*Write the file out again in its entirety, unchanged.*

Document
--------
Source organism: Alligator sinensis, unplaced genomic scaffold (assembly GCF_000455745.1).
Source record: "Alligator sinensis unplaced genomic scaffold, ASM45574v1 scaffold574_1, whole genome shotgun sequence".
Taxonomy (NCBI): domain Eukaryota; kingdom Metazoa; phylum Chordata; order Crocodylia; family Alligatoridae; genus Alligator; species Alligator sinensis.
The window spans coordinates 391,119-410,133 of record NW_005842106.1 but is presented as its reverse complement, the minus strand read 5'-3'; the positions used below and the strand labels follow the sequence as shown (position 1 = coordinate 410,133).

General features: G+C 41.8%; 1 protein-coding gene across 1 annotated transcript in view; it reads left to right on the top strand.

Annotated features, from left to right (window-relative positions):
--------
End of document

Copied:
Source organism: Alligator sinensis, unplaced genomic scaffold (assembly GCF_000455745.1).
Source record: "Alligator sinensis unplaced genomic scaffold, ASM45574v1 scaffold574_1, whole genome shotgun sequence".
Taxonomy (NCBI): domain Eukaryota; kingdom Metazoa; phylum Chordata; order Crocodylia; family Alligatoridae; genus Alligator; species Alligator sinensis.
The window spans coordinates 391,119-410,133 of record NW_005842106.1 but is presented as its reverse complement, the minus strand read 5'-3'; the positions used below and the strand labels follow the sequence as shown (position 1 = coordinate 410,133).

General features: G+C 41.8%; 1 protein-coding gene across 1 annotated transcript in view; it reads left to right on the top strand.

Annotated features, from left to right (window-relative positions):